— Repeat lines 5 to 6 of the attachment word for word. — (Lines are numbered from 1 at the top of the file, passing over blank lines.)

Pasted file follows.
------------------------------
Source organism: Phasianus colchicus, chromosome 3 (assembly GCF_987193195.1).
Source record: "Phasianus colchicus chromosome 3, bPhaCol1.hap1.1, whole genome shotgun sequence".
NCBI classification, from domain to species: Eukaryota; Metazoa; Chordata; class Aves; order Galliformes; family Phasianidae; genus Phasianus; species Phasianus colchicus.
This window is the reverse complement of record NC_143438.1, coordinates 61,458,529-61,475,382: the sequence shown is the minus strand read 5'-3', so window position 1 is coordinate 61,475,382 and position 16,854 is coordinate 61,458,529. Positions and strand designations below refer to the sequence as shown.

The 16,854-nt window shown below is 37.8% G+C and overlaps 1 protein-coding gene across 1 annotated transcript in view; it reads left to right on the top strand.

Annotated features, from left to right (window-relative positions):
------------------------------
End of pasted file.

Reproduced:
The 16,854-nt window shown below is 37.8% G+C and overlaps 1 protein-coding gene across 1 annotated transcript in view; it reads left to right on the top strand.

Annotated features, from left to right (window-relative positions):